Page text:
In my case an undeveloped village lot cost $115k. Site work and utilities might add $40k. According to the builder I work for, our materials/labor ratio on custom homes is somewhere between 60/40 and 70/30. I am anticipating approximately 3500 hours labor on approximately 1200 square feet. That’s at least 5 years hard labor nights and weekends. I am not far enough along to cost out materials, but I’m hoping if we keep things simple and use as much local and natural material as possible, that we can come in under $200k.

    The tiny 2 bedroom house for sale next store suddenly doesn’t look so crazy at $240,000.

  3. godfreytj | | #6

    Thanks Martin for all your advice. I'm just finishing up building my own house that I started two years ago and reading your book and articles on GBA definitely has a big influence on the design. It's great to have it all summarized here in one place.

    House details:
    -2200 sqft 4 bedrooms with 600 sqft mother-in-law apartment above the garage
    - 2x6 walls with cellulose zip system and 4in exterior mineral wool insulation, rainscreen and T&G cedar siding
    - Triple glazed tilt-turn windows.
    - All electric with ductless mini splits, HP water heater, induction cooktop and 8kw of solar
    - .6 ACH50 blower door test with Zehnder ERV for ventilation.

    I did the majority of the work myself and bought a lot of my materials before prices increased. Currently we are on track to be all in including land and site work at $420,000.

    Unfortunately spending two years building your own house with a good flexible daytime job to support it isn't a scalable solution to affordable housing. For those that can build their own house it really is a privilege and a rewarding experience.

    1. batterylife | | #29

      absolutely fantastic looking home.

    2. [email protected] | | #31

      Fantastic plus. It would be great if you could post more details about your build.

      1. AdamT | | #32

        I agree. More details please!

  4. jameshowison | | #7

    Great read, Martin. Given that you are recommending a vented, unconditioned attic, what's your recommendation for air-sealing the junction between the house and the attic (ie ceiling and/or attic floor)? Where does the electric run? Does it run in among the insulation? Hmmm, ok I followed the link you had (love your linking) so basically a pre-insulation, post-electrical, air-seal of the drywall level from above.

    I think the approach described in the most recent fine homebuilding magazine would be a great complement to your approach. They add joists as though for a second floor then zip sheathing forming a hard, horizontal lid taped on top of that before adding the trusses. The joists then form a deep service cavity for electric, lights (including the dreaded can lights!) and ducts. So much less to air-seal and can actually be worked on after the insulation is installed. What I like about it is that it is that framing crews know how to frame a second floor, know how to seal Zip, the energy heel truss is there and the rafters are integral (and not applied as with roofline approaches).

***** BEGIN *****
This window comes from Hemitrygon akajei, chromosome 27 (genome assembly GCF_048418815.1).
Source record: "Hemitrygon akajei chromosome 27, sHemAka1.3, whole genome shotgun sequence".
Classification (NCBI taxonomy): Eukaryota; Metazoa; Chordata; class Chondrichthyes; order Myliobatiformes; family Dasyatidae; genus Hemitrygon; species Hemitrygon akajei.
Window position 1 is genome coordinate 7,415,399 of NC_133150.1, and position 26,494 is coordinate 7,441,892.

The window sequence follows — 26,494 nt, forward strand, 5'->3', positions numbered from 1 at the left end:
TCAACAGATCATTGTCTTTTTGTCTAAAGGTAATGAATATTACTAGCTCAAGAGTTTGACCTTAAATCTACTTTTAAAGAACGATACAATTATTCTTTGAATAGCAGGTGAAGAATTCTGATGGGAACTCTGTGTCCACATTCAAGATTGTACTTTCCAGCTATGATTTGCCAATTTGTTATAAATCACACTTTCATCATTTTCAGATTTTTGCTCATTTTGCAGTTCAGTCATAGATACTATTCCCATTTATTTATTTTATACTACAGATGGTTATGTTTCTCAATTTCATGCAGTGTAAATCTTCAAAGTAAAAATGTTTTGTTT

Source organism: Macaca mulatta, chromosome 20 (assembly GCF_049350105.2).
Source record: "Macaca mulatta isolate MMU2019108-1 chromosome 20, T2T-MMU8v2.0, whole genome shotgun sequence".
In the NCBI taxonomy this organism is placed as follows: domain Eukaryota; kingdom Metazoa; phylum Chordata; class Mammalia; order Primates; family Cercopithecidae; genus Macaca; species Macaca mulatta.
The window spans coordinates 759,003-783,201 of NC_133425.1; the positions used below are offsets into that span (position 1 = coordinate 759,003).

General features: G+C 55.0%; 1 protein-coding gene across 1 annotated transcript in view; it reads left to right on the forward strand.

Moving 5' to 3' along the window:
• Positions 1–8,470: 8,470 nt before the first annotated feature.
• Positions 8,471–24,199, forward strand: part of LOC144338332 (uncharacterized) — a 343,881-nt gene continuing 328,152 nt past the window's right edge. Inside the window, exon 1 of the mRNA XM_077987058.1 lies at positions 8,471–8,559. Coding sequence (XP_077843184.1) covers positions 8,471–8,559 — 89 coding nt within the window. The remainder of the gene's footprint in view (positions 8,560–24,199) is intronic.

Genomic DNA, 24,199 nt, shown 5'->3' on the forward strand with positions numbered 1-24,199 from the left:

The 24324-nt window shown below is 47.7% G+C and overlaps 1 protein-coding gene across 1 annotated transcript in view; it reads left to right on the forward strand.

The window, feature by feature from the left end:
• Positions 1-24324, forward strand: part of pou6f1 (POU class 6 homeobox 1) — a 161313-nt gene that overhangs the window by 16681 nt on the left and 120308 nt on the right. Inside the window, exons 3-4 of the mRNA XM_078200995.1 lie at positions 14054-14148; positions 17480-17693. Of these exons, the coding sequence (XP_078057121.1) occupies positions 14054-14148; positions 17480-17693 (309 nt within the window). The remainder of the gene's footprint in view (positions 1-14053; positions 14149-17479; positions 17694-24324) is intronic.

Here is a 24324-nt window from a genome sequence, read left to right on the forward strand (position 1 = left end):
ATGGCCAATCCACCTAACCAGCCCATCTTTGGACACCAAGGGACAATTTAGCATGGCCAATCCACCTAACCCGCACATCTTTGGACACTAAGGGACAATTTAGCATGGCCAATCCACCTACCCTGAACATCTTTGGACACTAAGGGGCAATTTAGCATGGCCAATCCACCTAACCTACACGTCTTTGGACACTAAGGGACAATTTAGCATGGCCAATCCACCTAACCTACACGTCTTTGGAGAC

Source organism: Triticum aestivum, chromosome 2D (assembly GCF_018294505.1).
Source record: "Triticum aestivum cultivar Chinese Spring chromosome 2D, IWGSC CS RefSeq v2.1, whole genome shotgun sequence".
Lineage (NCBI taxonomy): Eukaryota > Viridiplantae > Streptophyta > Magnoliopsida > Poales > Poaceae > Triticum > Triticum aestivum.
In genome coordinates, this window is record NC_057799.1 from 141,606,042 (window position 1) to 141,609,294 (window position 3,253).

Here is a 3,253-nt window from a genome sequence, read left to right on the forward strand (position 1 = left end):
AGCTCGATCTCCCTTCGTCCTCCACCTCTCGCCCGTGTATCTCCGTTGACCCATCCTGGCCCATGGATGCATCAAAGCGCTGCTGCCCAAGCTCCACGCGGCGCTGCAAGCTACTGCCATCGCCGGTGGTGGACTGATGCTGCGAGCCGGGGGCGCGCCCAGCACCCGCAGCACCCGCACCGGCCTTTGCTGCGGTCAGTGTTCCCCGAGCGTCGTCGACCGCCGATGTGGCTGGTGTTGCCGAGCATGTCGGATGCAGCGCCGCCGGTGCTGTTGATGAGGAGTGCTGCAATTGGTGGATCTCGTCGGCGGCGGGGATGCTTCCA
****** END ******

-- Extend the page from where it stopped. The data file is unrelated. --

Thoughts on that article, Martin?

    1. GBA Editor
      Martin Holladay | | #14

      Josh Edmond's method (framing the ceiling with I-joists and using exterior Zip sheathing as the attic subfloor) certainly works, and has the added benefit of creating a service cavity for wiring and perhaps ducts. (For more on service cavities, see "Service Cavities for Wiring and Plumbing.") But all that extra framing and sheathing is expensive.

      Unless you have a fat budget, you're likely to prefer the traditional approach: use the ceiling drywall as your air barrier (paying attention to seams where drywall meets partition top plates, as well as all the usual penetrations at electrical boxes and plumbing vents), and install cellulose above the drywall. There is nothing wrong with burying your electrical cables with cellulose -- builders do that all the time.

      1. jameshowison | | #21

        Thanks Martin,

        I think my sticking point with not using a ceiling service cavity is experience in renovation ... but also working in a house that hasn't followed your other rules and so has a terribly cut up attic without energy heels in the trusses/rafter framing. That makes it so hard to get wiring in outside walls, and to see anything that is going on, so I yearn for inside service cavities. I doubt that an electrician working on adding a light switch is going to clear all the cellulose and adequately seal their new penetration in the top plates. But then again, they could not realize there was a service cavity in the first place!

        I'd strongly value disentangling the layers here, so that insulation is separate from wiring, ducts, and water lines.